JUMP! – Get Unstuck, © 2010, Robert S. Tipton, All Rights Reserved, Alden-Swain Press

Table of Contents Character Summaries

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Chapter 9:

Birds of a Feather

Thursday: 11:55 a.m. MST
(Jennifer Boyle’s Office, Falcon Foundation, Loveland)


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Had the members of the executive team taken the time to survey the walls in the modest boardroom as they left to return to their offices, they would have seen dozens of 11×14 color portraits of their kids. Families representing every conceivable nationality; some with no children, some with many; some biological, some adopted. While the faces were different, the expressions were similar; all the photos portrayed one central feeling: gratitude. The Falcon kids felt truly blessed to have been selected by the Falcon Foundation for Families, and their faces reflected the joy and hope in their hearts. It was a shrine to the altruistic and powerful history of Falcon, and nestled in the left corner, behind Mr. Falcon’s seat at the head of the table, was the picture of Terrence Kennedy and his family.

Terrence, Falcon’s head of client services, had joined the foundation immediately upon graduating from Pepperdine University with a law degree. He was (like Franklin) the first member of his family to earn a college degree, a degree funded fully by the foundation largely due to the commitment he and his family had shown to others in need. The Kennedy family owned a small farm in rural Georgia, and Terrence’s father was a descendant of the sharecroppers who first owned his family’s land at the end of the Civil War.

The Kennedys took nothing for granted yet shared what little they had generously. Franklin always considered the families of former slaves to be “forced immigrants” to America and waived the normal first- or second- generation‒only requirements for their families to be eligible for Falcon Foundation benefits.

Terrence was obviously connected to the Falcon Foundation in ways that other members of the executive team were not. He and his family had benefited significantly from Mr. Falcon’s vision, and as a result, he was an ardent supporter of Franklin. In his role as VP of client services, it was his job to oversee the selection of candidate families and to direct the activities of all the case managers. Given his background, he had difficulty remaining objective about the foundation’s activities and its finances.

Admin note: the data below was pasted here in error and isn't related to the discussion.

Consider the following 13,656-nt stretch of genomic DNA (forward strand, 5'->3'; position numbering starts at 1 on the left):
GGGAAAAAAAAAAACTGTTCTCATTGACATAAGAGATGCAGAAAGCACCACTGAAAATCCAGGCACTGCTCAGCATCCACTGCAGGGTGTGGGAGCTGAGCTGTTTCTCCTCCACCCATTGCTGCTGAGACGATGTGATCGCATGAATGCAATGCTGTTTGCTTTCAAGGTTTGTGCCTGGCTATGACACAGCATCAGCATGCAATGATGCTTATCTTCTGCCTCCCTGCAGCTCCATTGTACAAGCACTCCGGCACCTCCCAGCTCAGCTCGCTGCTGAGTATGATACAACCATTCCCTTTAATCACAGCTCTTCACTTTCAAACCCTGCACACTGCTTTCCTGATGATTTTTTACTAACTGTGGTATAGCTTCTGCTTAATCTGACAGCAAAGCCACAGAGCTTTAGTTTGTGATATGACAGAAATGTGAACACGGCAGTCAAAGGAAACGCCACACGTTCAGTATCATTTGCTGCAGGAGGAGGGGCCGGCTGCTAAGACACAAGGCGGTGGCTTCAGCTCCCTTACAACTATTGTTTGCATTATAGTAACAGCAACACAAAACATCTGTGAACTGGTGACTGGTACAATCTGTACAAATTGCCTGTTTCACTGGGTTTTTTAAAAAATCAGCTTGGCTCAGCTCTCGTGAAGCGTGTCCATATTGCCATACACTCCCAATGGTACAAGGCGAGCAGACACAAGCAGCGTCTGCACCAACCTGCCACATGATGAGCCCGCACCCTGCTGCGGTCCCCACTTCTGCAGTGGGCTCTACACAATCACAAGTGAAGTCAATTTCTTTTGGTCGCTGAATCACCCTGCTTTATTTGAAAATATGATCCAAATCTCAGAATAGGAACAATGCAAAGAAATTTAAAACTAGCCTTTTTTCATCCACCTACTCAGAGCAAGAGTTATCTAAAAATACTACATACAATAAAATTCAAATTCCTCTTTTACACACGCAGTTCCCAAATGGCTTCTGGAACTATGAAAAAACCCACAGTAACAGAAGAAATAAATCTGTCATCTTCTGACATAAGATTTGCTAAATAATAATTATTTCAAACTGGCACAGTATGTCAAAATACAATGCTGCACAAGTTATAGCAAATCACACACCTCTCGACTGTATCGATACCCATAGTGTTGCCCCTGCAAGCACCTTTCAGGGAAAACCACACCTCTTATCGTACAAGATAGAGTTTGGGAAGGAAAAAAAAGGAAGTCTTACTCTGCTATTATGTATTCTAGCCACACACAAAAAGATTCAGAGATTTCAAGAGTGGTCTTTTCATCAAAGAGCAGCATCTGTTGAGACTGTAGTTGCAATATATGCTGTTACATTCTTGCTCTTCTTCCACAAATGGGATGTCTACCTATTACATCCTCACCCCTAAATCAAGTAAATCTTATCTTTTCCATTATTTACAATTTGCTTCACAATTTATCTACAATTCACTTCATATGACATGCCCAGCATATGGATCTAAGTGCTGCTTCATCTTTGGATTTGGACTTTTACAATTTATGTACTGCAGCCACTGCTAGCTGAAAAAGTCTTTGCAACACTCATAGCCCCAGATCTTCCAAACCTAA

He considered his job to be a blessed activity and couldn’t imagine doing anything else for a living. The fact that the funding to support his responsibilities had somehow disappeared was unimaginable. He’d ignored Greg’s reports about the impending financial doom until just about a week ago. By then, he had subconsciously developed a full arsenal of excuses, thoughts of denial, and other means to deflect himself from dealing with the reality of the situation. However, “something” was trying to break through his defenses—a nagging suspicion that his world as he knew it was about to change radically. His stomach was churning.

“Jennifer, do you have a few minutes?” Terrence asked as he walked uninvited into her office. Upon seeing Greg Sullivan, Falcon’s CFO, sitting on the couch reserved for Jennifer’s guests, Terrence went on to say, “Oh, sorry. I didn’t know you and Greg were in a meeting.”

“No worries, Terrence. I was feeling the need to chat with Jennifer, too. I actually just got here myself,” said Greg in an accent that strongly hinted of his youth in Belfast.

“Hold on,” said Jennifer in a distracted tone, “just let me finish this sentence,” as she returned to her keyboard.

Greg Sullivan joined Falcon about a dozen years ago, starting as a junior financial analyst and working his way up to chief financial officer, a promotion he received under stressful circumstances. He replaced Marty Wright, Falcon’s original CFO, who was considered a legend within the halls of the foundation. Marty was fearless, intrepid even, because he was one of the few (maybe the only) members of the Falcon staff who would actively and regularly challenge Franklin—in public, in private, it didn’t matter.

If something didn’t “feel” right to Marty, he’d say it. And most amazing to everyone at Falcon, Franklin would listen—and would eventually agree with almost every one of Marty’s suggestions.

Internally, these events carried the descriptor of “being Wrighted.” Greg, although coached by Marty his entire career at Falcon, just didn’t have the conviction in himself to challenge Mr. Falcon. When Marty died three years ago, and Greg followed him as CFO, the entire organization lost the balancing and “Wrighting” effect offered by Marty. Over time, Falcon found itself, and Franklin found himself, more and more off course as a result. Secretly, Greg thought everyone blamed him for not being more like Marty.

“What’s up?” asked Jennifer as she swiveled her chair to face them.

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Table of Contents Character Summaries

JUMP! – Get Unstuck, © 2010, Robert S. Tipton, All Rights Reserved, Alden-Swain Press